Microsoft announced some of the upcoming changes in Windows Phone 8 today. We bring you some details!
Developer Related Improvements
Microsoft announced the following improvements related to developers:
- Native code support: Windows Phone 8 has full C and C++ support, making it easier to write apps for multiple platforms more quickly. It also means Windows Phone 8 supports popular gaming middleware such as Havok Vision Engine, Autodesk Scaleform, Audiokinetic Wwise, and Firelight FMOD, as well as native DirectX-based game development.
- In-app payments: In Windows Phone 8 we make it possible for app makers to sell virtual and digital goods within their apps.
- Integrated Internet calling: In Windows Phone 8, developers can create VoIP apps that plug into our existing calling feature so Internet calls can be answered like traditional phone calls, using the same calling interface.
- Multitasking enhancements. Windows Phone 8 now allows location-based apps like exercise trackers or navigation aids to run in the background, so they keep working even when you’re doing other things on your phone.
These developments will make it easier to code applications that will run on both Windows 8 and Windows Phone 8. Microsoft expects games to be ported over to the phone. In addition, some of the issues that users had using Skype on Windows Phone 7 will be eliminated by enabling VoIP capabilities as first tier applications. A new SDK will be available later this summer.
Windows Phone 7.8
Microsoft announced that current Windows Phone 7 hardware will not see an upgrade to Windows Phone 8. Instead, Windows Phone 7.8 will be released in order to bring some of the new Windows Phone 8 features to current hardware. I expect that recent Lumia 800 and 900 customers will not be pleased that their new handsets will be obsoleted fairly quickly.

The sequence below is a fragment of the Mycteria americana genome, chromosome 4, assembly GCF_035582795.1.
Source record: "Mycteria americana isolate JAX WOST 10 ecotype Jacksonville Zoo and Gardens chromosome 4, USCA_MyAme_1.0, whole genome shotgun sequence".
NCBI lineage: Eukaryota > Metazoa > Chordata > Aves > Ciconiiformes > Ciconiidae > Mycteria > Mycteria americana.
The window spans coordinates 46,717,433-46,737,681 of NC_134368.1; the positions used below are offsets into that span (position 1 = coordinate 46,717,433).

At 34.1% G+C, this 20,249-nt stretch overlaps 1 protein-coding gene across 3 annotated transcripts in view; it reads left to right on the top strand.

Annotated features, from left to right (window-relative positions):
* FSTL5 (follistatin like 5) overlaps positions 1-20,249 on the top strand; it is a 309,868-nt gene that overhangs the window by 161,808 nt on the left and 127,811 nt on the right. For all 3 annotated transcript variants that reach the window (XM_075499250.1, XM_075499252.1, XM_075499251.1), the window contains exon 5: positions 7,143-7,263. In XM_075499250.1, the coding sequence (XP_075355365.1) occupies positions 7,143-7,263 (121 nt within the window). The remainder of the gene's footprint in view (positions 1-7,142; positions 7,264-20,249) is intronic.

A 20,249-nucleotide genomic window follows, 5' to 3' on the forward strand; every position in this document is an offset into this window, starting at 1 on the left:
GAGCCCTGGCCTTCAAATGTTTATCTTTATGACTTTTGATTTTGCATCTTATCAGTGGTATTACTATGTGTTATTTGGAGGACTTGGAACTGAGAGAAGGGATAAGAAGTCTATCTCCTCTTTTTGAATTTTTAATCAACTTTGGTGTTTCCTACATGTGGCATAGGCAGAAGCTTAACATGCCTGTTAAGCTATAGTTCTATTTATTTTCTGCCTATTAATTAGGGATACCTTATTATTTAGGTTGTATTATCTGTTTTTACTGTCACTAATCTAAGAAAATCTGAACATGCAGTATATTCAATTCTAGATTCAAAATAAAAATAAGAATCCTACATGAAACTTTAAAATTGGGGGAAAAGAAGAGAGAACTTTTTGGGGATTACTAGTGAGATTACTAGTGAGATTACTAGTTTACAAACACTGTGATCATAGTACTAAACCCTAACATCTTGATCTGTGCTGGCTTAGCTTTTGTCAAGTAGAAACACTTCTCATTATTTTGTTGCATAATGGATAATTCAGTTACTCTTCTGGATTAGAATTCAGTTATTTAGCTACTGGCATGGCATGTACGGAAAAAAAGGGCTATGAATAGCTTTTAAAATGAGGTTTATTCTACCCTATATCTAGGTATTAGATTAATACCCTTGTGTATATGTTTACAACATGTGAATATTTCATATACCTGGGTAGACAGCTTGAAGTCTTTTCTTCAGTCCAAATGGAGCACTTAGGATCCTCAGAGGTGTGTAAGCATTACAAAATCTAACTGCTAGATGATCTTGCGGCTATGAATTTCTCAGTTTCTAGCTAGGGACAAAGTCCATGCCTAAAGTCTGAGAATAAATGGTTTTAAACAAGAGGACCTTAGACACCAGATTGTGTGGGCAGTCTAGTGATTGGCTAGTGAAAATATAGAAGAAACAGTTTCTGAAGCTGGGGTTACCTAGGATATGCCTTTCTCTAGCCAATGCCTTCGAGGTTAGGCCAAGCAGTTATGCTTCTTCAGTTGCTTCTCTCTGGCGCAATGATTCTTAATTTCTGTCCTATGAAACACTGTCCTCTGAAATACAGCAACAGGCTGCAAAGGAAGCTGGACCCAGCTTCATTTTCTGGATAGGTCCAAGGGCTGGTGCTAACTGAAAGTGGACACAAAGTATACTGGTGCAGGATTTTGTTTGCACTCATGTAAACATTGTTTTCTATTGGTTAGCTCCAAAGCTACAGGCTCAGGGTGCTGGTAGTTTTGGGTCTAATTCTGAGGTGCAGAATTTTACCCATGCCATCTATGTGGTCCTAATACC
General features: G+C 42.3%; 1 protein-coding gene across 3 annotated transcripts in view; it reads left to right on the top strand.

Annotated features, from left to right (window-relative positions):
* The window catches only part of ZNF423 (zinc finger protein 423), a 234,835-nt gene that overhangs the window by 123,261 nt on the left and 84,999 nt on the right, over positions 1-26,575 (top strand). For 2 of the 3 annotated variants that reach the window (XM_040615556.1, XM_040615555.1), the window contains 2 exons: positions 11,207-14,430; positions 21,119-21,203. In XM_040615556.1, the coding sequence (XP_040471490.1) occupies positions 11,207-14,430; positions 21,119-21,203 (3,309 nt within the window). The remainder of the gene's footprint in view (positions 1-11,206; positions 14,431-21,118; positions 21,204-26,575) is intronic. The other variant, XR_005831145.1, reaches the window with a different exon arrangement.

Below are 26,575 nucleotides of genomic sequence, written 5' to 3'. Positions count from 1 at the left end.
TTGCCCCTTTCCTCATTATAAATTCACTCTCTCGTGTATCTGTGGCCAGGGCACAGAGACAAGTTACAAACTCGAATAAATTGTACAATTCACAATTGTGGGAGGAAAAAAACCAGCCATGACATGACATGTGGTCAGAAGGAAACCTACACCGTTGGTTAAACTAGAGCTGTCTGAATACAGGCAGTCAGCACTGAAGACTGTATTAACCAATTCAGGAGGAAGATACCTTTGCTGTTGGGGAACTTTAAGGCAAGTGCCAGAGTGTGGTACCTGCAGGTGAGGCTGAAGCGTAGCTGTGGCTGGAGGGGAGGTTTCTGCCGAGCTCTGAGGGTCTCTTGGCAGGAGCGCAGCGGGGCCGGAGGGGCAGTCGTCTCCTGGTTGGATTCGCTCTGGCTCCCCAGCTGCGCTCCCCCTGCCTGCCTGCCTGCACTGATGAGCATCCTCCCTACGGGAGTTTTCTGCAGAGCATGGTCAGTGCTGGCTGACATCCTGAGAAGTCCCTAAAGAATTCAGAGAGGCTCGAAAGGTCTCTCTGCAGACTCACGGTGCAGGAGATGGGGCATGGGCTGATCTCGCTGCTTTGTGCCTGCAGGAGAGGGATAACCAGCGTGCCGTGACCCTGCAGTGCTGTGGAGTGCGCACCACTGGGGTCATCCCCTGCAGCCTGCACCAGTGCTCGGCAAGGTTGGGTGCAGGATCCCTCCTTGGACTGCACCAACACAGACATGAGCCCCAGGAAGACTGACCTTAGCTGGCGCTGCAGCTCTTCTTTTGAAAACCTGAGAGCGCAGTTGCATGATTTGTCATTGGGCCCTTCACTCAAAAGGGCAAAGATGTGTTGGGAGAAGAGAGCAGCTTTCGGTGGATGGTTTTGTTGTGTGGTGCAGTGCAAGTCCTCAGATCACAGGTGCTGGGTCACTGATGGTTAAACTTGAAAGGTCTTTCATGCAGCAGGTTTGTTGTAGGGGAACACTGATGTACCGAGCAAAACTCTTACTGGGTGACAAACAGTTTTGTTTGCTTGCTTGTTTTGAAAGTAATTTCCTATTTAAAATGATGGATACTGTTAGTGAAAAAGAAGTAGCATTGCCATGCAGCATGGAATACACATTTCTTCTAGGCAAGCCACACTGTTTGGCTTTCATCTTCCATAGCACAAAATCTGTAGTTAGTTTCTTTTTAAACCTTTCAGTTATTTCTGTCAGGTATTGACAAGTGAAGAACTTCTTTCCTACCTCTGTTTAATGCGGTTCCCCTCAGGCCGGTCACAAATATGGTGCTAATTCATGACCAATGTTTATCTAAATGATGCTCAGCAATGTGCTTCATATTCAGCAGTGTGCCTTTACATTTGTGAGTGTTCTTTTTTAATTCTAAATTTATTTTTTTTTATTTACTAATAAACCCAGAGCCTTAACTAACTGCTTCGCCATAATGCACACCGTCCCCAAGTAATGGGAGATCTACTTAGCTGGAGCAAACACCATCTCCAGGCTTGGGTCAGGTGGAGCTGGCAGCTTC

I was very happy to hear about support for multiple cores and device encryption and corporate management features. These gaps to the competitive operating systems for mobile were glaring and were going to limit the ability for Windows Phone to be embraced by corporate customers and by power users. In addition, the ability to support new and HD screen resolutions is another improvement that will help make this platform more compelling. The ability to deploy apps and games across both phones and PC’s with minimal effort is a huge plus for Windows Phone 8. Also, IE10 running consistently across phones and PC’s will enhance the user experience. And apps that work in WP7 will work just fine on WP8. Very nice!
On a negative note, anyone who recently purchased a Windows Phone like the Nokia Lumia 900 will likely be annoyed that their hardware is already obsolete. I expect Microsoft will try to bring as much of the Windows Phone 8 experience to recent handsets as they can, but this will be difficult as the hardware requirements have changed.
It looks like Microsoft is closing the gaps to competing mobile operating system platforms while providing some degree of differentiation with Windows Phone 8. I am very happy to see a real, viable alternative to Android and iOS and am very intrigued to see how this new version of Windows Phone 8 is implemented by handset makers and mobile carriers.
I am in the market for a new cell phone, and with these enhancements, Windows Phone is now on my radar screen….now I just need to wait for the fall to see what gets announced. We’ll bring you updates when we get more information.
Go ahead and watch the event here.
Windows Phone 8 Blog Posting Microsoft Windows Phone 8 Event Video